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On May 13, following the implosion of Terra’s stablecoin, Circle’s CFO Jeremy Fox-Geen published a blog post titled “How to Stay Stable.” Circle’s CFO explained that since the introduction of the dollar coin, the goal of the stablecoin is to be “the most transparent and trustworthy dollar digital currency.”
Terra’s stablecoin decoupling event becomes the focus of the entire stablecoin economy
Stablecoin assets have been a popular hedging tool for many players in the cryptocurrency community for several years. Recently, stablecoins have been lent out in large numbers for interest and high-yield returns. In the early days, stablecoins were centralized projects, and now there are some decentralized algorithmic stablecoins among giants.
Tether (USDT) and USD Coin (USDC) are the two largest stablecoin projects by market capitalization. They are all centralized, which means the company guarantees that stablecoins can be exchanged for parity at $1 by holding reserves that cover circulating funds. Even before Terra’s stablecoin decoupling event, there was more confidence in the first two stablecoins because they were centralized.
Three days ago, Bitcoin.com News reported on the stablecoin shuffle following a recent editorial on our news desk, showing that, for the first time in history, three stablecoins entered the cryptocurrency top 10. This is still the case today, except that terrausd (UST) was knocked out of the top 10 cryptocurrency market cap and the stablecoin BUSD took the coin’s place. CEO of Circle Financial after terrausd (UST) implodes Jeremy Allaire Having been telling the media what makes USDC different, he believes that “more regulatory frameworks around stablecoins are needed.”
We are working on strengthening trust and transparency with USDC, stay tuned for more information, but here’s a new blog post from @circlepay CFO Jeremy Fox-Geen, and a thread below that breaks it down: https://t.co/SYNpwYxUif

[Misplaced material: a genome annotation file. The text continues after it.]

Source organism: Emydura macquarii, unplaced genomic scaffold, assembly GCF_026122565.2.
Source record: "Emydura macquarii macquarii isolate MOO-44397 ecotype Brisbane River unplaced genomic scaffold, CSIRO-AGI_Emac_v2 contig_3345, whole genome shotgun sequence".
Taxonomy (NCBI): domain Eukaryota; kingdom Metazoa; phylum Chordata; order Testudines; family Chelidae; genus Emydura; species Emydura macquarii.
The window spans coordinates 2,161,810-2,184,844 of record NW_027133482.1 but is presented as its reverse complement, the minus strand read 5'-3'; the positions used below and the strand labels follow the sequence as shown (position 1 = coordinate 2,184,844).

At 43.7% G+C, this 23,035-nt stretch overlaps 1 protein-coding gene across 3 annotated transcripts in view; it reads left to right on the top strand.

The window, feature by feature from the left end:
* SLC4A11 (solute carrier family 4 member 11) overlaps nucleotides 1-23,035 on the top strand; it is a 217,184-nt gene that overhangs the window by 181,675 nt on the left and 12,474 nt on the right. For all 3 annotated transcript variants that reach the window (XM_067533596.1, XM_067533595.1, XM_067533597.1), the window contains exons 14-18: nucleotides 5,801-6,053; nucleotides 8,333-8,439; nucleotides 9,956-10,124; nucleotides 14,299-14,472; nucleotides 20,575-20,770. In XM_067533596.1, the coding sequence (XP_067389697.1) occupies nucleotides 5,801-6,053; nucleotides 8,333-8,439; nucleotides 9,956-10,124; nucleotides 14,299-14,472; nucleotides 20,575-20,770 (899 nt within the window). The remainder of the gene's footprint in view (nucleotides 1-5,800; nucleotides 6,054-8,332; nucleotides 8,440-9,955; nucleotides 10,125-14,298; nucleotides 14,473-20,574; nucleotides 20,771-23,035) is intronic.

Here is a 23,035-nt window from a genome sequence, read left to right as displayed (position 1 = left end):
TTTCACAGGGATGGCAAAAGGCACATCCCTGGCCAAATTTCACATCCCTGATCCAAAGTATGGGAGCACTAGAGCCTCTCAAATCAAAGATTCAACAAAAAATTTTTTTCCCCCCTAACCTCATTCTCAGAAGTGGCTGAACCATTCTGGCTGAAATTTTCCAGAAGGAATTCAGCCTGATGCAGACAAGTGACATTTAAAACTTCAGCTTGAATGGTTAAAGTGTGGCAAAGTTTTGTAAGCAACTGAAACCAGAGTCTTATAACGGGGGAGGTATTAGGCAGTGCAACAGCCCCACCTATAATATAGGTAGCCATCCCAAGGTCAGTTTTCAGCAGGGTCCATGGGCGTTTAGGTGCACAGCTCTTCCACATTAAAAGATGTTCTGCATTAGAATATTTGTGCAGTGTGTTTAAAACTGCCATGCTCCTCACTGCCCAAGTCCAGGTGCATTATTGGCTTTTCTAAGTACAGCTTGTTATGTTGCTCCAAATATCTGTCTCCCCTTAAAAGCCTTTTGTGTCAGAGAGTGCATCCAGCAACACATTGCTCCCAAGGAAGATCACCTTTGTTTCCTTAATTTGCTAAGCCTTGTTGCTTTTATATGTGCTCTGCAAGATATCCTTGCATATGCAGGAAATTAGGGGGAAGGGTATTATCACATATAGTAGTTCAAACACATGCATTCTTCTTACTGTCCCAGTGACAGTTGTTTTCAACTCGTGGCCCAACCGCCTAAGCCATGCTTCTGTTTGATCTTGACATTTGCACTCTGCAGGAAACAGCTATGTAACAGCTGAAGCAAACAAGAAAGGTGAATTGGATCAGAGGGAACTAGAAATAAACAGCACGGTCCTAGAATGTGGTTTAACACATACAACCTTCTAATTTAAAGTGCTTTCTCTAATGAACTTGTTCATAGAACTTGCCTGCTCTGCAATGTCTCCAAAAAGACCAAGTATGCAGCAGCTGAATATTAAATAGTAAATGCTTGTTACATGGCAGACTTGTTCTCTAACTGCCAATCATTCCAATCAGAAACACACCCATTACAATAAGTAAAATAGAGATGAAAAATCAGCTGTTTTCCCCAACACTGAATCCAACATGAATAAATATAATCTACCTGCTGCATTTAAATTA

— Jeremy Allaire (@jerallaire) May 13, 2022
Circle CEO Says Company Is Increasing Trust and Transparency Efforts
On Friday, Allaire tweeted that Circle is “upping its efforts” when it comes to “trust and transparency” in USDC. Allaire also shared a blog post written by the company’s CFO, Jeremy Fox-Geen, who summed up what Allaire means about transparency. “USDC has always been backed by equivalent USD-denominated assets,” explained Fox-Geen’s blog post. The CFO further noted that the funds are held by leading U.S. financial institutions such as BNY Mellon and BlackRock. The report from Circle executives added:
USDC reserves are held entirely in cash and short-term U.S. government bonds, including U.S. Treasuries with maturities of 3 months or less.
Circle’s CFO detailed that the company has been releasing monthly attestations from leading accounting firm Grant Thornton International. “USDC reserves are worth at least as much as the amount of USDC in circulation, providing a reputable third-party assurance to the USDC ecosystem,” Fox-Geen concluded in a blog post. “USDC is always convertible 1:1 to U.S. dollars,” added the Circle executive. The blog post concludes that there are thousands of projects and entities supporting and facilitating USDC exchanges in 190 countries.
yes, @DoveyWan, we ultimately want to see the Fed hold cash. https://t.co/MHTjjveveQ
— Jeremy Allaire (@jerallaire) May 15, 2022
While Terra’s algorithmic stablecoins languish, there are still some decentralized fiat-pegged tokens that many crypto proponents see as necessary
Meanwhile, some decentralized and algorithmic stablecoin assets currently exist, such as LUSD, DAI, FEI, MIM, USDV, and USDD. For example, the Ethereum-based Makerdao project utilizes the overcollateralization method to back the stablecoin DAI. TRON recently launched an algorithmic stablecoin called USDD, and a blockchain project called Vader has a native algorithmic stablecoin called USDV. Another stablecoin asset called Magic Internet Currency (MIM) is built on Avalanche (AVAX) and issued by the decentralized lending platform Abracadabra.
This is an important point!
LUSD is technically an algorithmic stablecoin.
Not all algorithmic stability is created equal.
We need to be careful how we explain these concepts to new gunmen trying to bully us. https://t.co/GHe3lH4bt1
— Chris Blec (@ChrisBlec) May 15, 2022
Proponents of decentralized and algorithmic stablecoins believe they are needed among centralized heavyweights like USDT and USDC. Proponents of such assets argue that centralized stablecoins suffer the same failure, while others argue that decentralized and algorithmic stablecoins outperform centralized models because they cannot be frozen by issuers. Despite these benefits, centralized stablecoins have taken hold, and crypto users have more confidence in them, at least for now.
What do you think of centralized stablecoins and Circle’s recent blog post on transparency and token reserve support? Let us know what you think about this topic in the comments section below.
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